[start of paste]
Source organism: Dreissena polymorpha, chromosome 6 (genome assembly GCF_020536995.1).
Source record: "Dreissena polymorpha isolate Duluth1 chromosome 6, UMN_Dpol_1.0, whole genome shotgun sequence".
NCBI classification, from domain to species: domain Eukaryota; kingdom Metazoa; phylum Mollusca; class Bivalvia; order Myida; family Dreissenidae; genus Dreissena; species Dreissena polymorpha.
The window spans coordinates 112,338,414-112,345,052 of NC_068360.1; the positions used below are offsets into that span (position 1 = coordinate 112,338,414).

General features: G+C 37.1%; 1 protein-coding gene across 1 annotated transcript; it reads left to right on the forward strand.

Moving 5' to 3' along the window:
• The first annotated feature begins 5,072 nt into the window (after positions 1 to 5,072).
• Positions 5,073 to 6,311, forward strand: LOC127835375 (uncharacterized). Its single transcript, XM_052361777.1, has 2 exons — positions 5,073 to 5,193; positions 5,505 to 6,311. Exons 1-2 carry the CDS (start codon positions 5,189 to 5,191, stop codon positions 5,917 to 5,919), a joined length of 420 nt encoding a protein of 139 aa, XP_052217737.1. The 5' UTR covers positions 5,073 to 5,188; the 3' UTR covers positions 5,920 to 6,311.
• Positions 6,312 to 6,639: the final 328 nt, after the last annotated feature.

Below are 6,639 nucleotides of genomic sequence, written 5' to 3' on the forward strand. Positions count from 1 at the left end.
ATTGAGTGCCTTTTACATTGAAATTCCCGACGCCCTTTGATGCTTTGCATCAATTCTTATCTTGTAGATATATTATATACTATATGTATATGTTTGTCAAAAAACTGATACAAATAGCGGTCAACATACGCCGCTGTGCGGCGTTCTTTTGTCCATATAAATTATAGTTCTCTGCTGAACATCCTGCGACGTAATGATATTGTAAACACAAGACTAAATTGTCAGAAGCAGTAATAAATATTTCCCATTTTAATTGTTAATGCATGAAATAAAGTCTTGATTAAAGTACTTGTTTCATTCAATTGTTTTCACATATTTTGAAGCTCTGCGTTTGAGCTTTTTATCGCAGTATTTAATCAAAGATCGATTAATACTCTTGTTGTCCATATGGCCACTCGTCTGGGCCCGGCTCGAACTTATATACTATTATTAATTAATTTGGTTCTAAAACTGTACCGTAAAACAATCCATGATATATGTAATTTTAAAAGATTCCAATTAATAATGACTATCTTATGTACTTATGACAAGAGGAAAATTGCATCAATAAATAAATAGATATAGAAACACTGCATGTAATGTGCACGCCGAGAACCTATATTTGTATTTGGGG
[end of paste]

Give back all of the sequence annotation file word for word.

Source organism: Dreissena polymorpha, chromosome 6 (genome assembly GCF_020536995.1).
Source record: "Dreissena polymorpha isolate Duluth1 chromosome 6, UMN_Dpol_1.0, whole genome shotgun sequence".
NCBI classification, from domain to species: domain Eukaryota; kingdom Metazoa; phylum Mollusca; class Bivalvia; order Myida; family Dreissenidae; genus Dreissena; species Dreissena polymorpha.
The window spans coordinates 112,338,414-112,345,052 of NC_068360.1; the positions used below are offsets into that span (position 1 = coordinate 112,338,414).

General features: G+C 37.1%; 1 protein-coding gene across 1 annotated transcript; it reads left to right on the forward strand.

Moving 5' to 3' along the window:
• The first annotated feature begins 5,072 nt into the window (after positions 1 to 5,072).
• Positions 5,073 to 6,311, forward strand: LOC127835375 (uncharacterized). Its single transcript, XM_052361777.1, has 2 exons — positions 5,073 to 5,193; positions 5,505 to 6,311. Exons 1-2 carry the CDS (start codon positions 5,189 to 5,191, stop codon positions 5,917 to 5,919), a joined length of 420 nt encoding a protein of 139 aa, XP_052217737.1. The 5' UTR covers positions 5,073 to 5,188; the 3' UTR covers positions 5,920 to 6,311.
• Positions 6,312 to 6,639: the final 328 nt, after the last annotated feature.

Below are 6,639 nucleotides of genomic sequence, written 5' to 3' on the forward strand. Positions count from 1 at the left end.
ATTGAGTGCCTTTTACATTGAAATTCCCGACGCCCTTTGATGCTTTGCATCAATTCTTATCTTGTAGATATATTATATACTATATGTATATGTTTGTCAAAAAACTGATACAAATAGCGGTCAACATACGCCGCTGTGCGGCGTTCTTTTGTCCATATAAATTATAGTTCTCTGCTGAACATCCTGCGACGTAATGATATTGTAAACACAAGACTAAATTGTCAGAAGCAGTAATAAATATTTCCCATTTTAATTGTTAATGCATGAAATAAAGTCTTGATTAAAGTACTTGTTTCATTCAATTGTTTTCACATATTTTGAAGCTCTGCGTTTGAGCTTTTTATCGCAGTATTTAATCAAAGATCGATTAATACTCTTGTTGTCCATATGGCCACTCGTCTGGGCCCGGCTCGAACTTATATACTATTATTAATTAATTTGGTTCTAAAACTGTACCGTAAAACAATCCATGATATATGTAATTTTAAAAGATTCCAATTAATAATGACTATCTTATGTACTTATGACAAGAGGAAAATTGCATCAATAAATAAATAGATATAGAAACACTGCATGTAATGTGCACGCCGAGAACCTATATTTGTATTTGGGG